Wednesday, September 14, 2011

Buñuel: The Milky Way, Part 1

Watching Luis Buñuel's The Milky Way / La Voie lactée (1969), one might be unsure, at times, whether to laugh or cry. The crux of the film -- showing the varieties of religious belief as represented by the official Catholic Church and various alternative, unsanctioned doctrines (aka heresies) in action -- is perfectly suited for Buñuel's (and co-writer Jean-Claude Carrière's) Surrealist style. I can't think of a better fit.

Premise: two 1960s guys are making a pilgrimage from Paris to Santiago de Compostela, Galicia, Spain, along the Way of Saint James (also called the Milky Way, and in Spanish, El Camino de Santiago; or in French, Les chemins de Saint-Jacques de Compostelle) mostly by walking. They seem to weave in and out of time and space, threading their way unexpectedly through various bizarre encounters, ranging from secret "heretical" meetings in the woods to Jesus and Mary to a demon (or is it the Devil?) and the Whore of Babylon. The viewer is left to decide what the hell is going on and what to do (or not do) about it.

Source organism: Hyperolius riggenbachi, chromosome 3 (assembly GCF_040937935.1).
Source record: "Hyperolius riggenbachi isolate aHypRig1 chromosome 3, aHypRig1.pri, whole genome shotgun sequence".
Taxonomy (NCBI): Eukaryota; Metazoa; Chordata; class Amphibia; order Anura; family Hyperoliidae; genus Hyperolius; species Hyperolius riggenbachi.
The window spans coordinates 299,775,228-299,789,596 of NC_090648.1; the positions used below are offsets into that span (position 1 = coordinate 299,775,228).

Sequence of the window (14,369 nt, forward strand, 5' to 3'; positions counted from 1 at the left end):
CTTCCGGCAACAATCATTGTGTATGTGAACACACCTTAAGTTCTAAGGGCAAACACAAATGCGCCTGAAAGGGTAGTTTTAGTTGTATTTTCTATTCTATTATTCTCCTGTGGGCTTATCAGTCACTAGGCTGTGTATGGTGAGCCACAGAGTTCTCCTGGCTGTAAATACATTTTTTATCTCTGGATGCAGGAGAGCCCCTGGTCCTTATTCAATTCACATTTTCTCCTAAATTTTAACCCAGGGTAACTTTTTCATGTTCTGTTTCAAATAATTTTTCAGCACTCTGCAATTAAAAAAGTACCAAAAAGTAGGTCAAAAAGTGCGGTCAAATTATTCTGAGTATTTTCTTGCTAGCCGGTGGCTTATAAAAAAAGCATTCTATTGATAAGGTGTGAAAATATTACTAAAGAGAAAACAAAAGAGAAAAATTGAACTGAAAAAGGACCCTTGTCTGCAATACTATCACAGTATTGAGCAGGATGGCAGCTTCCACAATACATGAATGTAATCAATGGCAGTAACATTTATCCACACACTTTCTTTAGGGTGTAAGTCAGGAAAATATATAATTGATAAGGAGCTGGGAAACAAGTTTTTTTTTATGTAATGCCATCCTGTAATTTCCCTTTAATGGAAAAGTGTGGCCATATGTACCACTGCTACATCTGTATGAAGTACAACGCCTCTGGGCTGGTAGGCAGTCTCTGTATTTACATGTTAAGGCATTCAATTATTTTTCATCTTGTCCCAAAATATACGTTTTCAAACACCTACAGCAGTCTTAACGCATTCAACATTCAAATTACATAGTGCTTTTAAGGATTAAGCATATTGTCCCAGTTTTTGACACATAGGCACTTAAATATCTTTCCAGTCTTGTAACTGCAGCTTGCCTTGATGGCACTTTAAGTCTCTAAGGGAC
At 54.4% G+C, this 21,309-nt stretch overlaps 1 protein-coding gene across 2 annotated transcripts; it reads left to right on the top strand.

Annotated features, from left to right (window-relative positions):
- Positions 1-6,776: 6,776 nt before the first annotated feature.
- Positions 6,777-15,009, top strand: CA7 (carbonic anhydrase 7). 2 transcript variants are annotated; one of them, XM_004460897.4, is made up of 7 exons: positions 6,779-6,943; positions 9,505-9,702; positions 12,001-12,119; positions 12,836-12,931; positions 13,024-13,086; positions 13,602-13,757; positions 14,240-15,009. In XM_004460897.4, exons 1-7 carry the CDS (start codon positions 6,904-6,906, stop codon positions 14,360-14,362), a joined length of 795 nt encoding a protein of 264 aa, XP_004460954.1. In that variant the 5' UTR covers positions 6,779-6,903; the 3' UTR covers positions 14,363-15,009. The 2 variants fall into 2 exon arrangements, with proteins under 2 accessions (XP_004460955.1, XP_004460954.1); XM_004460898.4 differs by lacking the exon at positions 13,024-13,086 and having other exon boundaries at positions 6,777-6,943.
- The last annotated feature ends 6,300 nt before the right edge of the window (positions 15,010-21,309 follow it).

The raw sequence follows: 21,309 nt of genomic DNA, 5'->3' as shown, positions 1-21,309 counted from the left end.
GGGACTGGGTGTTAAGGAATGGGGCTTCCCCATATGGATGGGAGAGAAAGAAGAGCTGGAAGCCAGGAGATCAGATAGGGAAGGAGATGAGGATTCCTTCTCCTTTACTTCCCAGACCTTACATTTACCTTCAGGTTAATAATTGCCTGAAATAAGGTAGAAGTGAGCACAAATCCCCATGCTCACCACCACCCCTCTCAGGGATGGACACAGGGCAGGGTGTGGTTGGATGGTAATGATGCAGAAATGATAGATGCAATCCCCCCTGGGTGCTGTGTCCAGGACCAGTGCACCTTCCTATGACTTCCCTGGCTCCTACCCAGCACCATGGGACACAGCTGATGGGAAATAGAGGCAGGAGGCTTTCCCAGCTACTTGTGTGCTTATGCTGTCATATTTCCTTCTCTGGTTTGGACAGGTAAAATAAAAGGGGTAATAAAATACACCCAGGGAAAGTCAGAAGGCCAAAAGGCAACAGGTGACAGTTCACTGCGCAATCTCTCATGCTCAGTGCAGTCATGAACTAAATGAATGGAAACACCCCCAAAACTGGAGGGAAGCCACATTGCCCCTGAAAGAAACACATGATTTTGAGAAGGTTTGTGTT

Perspective. It's clear, from Buñuel's perspective, that people believe some mighty strange things, and often go to great lengths to squash or suppress alternative beliefs.  

Action. For me, I feel inspired, watching The Milky Way, to go on some sort of mini-pilgrimage as soon as possible. It's an exciting prospect. While on the one hand, as a priest observes in the film, "there is no mystery deeper, and sweeter, than that of the Virgin Mary," on the other hand, the very act of going on any pilgrimage can be exhilarating and enlightening. There is absolutely no down side, unless you happen to be caught by lethal enemies and burned at the stake as a heretic.  

Today's Rune: Defense.


Charles Gramlich said...

A pilgrimage teaches you as much about yourself as anything, I suppose. Or more.

Sidney said...

I have not seen that. Sounds intriguing.

jodi said...

Erik, I need a pilgrimage! Maybe to Jacoby's with some friends for a cocktail or 5!

Mona said...

I consider visiting a town from my childhood memories as a pilgrimage :)